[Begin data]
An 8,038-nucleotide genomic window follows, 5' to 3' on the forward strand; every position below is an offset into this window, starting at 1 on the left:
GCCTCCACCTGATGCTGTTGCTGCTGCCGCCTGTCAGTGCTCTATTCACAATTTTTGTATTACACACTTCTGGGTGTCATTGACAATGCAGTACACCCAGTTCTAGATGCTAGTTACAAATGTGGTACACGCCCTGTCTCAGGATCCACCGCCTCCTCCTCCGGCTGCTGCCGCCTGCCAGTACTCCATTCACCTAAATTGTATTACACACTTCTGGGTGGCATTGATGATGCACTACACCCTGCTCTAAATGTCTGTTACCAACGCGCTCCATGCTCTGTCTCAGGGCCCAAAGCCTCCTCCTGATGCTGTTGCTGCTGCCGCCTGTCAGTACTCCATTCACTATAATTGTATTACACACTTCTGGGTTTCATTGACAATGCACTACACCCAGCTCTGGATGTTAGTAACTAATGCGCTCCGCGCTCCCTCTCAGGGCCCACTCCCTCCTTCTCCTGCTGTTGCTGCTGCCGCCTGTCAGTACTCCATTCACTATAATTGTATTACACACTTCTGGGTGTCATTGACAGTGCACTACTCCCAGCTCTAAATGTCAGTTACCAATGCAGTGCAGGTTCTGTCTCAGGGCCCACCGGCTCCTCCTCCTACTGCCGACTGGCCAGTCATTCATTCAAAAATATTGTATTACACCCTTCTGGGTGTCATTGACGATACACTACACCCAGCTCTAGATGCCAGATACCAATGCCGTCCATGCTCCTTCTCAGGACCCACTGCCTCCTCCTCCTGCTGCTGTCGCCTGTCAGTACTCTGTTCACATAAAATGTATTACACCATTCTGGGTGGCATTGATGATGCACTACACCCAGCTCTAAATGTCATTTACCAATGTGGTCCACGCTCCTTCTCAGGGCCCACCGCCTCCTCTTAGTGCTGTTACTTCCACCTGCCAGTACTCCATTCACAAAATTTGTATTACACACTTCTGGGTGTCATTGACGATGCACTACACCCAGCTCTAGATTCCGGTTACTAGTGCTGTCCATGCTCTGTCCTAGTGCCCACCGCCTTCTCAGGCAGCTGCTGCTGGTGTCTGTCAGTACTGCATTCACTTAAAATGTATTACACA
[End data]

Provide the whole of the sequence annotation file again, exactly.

An 8,038-nucleotide genomic window follows, 5' to 3' on the forward strand; every position below is an offset into this window, starting at 1 on the left:
GCCTCCACCTGATGCTGTTGCTGCTGCCGCCTGTCAGTGCTCTATTCACAATTTTTGTATTACACACTTCTGGGTGTCATTGACAATGCAGTACACCCAGTTCTAGATGCTAGTTACAAATGTGGTACACGCCCTGTCTCAGGATCCACCGCCTCCTCCTCCGGCTGCTGCCGCCTGCCAGTACTCCATTCACCTAAATTGTATTACACACTTCTGGGTGGCATTGATGATGCACTACACCCTGCTCTAAATGTCTGTTACCAACGCGCTCCATGCTCTGTCTCAGGGCCCAAAGCCTCCTCCTGATGCTGTTGCTGCTGCCGCCTGTCAGTACTCCATTCACTATAATTGTATTACACACTTCTGGGTTTCATTGACAATGCACTACACCCAGCTCTGGATGTTAGTAACTAATGCGCTCCGCGCTCCCTCTCAGGGCCCACTCCCTCCTTCTCCTGCTGTTGCTGCTGCCGCCTGTCAGTACTCCATTCACTATAATTGTATTACACACTTCTGGGTGTCATTGACAGTGCACTACTCCCAGCTCTAAATGTCAGTTACCAATGCAGTGCAGGTTCTGTCTCAGGGCCCACCGGCTCCTCCTCCTACTGCCGACTGGCCAGTCATTCATTCAAAAATATTGTATTACACCCTTCTGGGTGTCATTGACGATACACTACACCCAGCTCTAGATGCCAGATACCAATGCCGTCCATGCTCCTTCTCAGGACCCACTGCCTCCTCCTCCTGCTGCTGTCGCCTGTCAGTACTCTGTTCACATAAAATGTATTACACCATTCTGGGTGGCATTGATGATGCACTACACCCAGCTCTAAATGTCATTTACCAATGTGGTCCACGCTCCTTCTCAGGGCCCACCGCCTCCTCTTAGTGCTGTTACTTCCACCTGCCAGTACTCCATTCACAAAATTTGTATTACACACTTCTGGGTGTCATTGACGATGCACTACACCCAGCTCTAGATTCCGGTTACTAGTGCTGTCCATGCTCTGTCCTAGTGCCCACCGCCTTCTCAGGCAGCTGCTGCTGGTGTCTGTCAGTACTGCATTCACTTAAAATGTATTACACA